Real-life Dr Dolittle spends pandemic with orphaned anteaters in Brazil
A woman dubbed Poland’s Dr Dolittle for her impressive skills with wild animals has spent lockdown being a surrogate mum to orphaned anteaters.
Małgorzata Zdziechowska left her home in September to volunteer at the Criadouro Onca Pintada sanctuary for abandoned animals in the city of Curitiba where she was tasked with looking after baby anteaters Maria and Joao.
The two unrelated anteaters had been brought to the sanctuary within days of each other after one was found near the body of his dead mother and the other near a fire in Sao Paulo.
Within just days the three had bonded, with Małgorzata being an instrumental part of their care, feeding, cleaning, weighing them and keeping them company.
The 39-year-old said: “Maria never wanted to leave me. If I wanted to go out, I had to put her on Joao and she cuddled up to him to go to sleep.
“I fed them three times a day and made them healthy cocktails, gave them vitamins and even brought them ants, which are their main food in the wild. An adult ant-eater can eat 30, 000 ants a day.
“It was quite an unusual situation, I think they had a lot of luck that when they arrived could grow up together.
“When I arrived they were around 5 months old and weighed a bit over 5kg, when I left after a few weeks, they had grown to nearly 7kg.”
Such was the attachment between Małgorzata and her two adopted baby anteaters, that staff at the Brazilian sanctuary dubbed her the ‘anteater mum’, but it was on her first volunteering trip when she first heard from others that she had a unique connection with animals, leading to the fitting nickname of the ‘Polish Dr Doolittle’.
She said: “They said to me ‘you have a gift’. I didn’t think of it as a gift - for me it was completely natural and I thought everyone had the same. On my next volunteering trips, I learnt a lot about wild animals.”
The young conservationist’s passion for animals started at her family home where they kept many pets and helped animals they found such as saving a frog from a laboratory or an orphaned hedgehog.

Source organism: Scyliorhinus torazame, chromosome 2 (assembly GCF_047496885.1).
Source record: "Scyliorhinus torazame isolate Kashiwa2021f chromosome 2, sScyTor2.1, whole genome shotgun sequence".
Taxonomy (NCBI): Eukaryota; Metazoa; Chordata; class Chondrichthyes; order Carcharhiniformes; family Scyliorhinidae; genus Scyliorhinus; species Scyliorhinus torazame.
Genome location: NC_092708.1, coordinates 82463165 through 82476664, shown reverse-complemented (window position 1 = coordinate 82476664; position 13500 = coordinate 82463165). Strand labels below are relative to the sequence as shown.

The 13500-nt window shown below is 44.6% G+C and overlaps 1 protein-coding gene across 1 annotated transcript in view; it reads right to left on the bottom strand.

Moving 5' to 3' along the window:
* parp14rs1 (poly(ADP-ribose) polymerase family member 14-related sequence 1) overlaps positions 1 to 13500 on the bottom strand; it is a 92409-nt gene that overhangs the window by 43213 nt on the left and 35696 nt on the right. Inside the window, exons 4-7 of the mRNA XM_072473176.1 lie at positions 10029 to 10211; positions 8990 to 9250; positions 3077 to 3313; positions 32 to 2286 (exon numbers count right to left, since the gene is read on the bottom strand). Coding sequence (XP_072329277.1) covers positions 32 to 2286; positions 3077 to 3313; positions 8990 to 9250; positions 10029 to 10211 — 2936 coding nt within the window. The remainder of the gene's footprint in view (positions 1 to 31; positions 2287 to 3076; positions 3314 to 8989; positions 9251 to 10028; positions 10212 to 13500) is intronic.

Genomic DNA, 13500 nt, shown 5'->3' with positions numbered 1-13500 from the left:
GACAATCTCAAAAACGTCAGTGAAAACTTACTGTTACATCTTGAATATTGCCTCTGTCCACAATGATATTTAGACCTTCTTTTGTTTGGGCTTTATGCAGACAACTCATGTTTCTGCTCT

Zdziechowska is a frequent volunteer at animal sanctuaries. She has visited 53 countries on four continents and volunteered with 100 animals at 15 different sanctuaries.
Despite the difficulties of travel during the pandemic and initially not knowing whether she would be able to go at all, she was determined to go to support the Brazilian sanctuary, which, like many others, has been facing a difficult time during the global pandemic and suffered from financial problems and a lack of volunteers.
Zdiechowska said: “People are surprised when I say I paid for my stay at the sanctuary. Everyone thinks that volunteering means something ‘free’.
“I explain to them that these are non-profit organisations, many don’t allow tourists, so how are they meant to survive? They need money for veterinary costs, food, upkeep and medical care.
“The pandemic has really made the functioning of wild animal orphanages more difficult, it saddens me how many sanctuaries are suffering from financial problems.”
Over the years she has been travelling, Zdziechowska says she has seen an increase in animals ending up in animal orphanages, largely due to the destructive tendencies of humans.
When she is not volunteering, her passion for animals translates to writing books for children promoting wildlife conservation, giving workshops and talks for children and adults highlighting the problems faced by animals and encouraging people to help.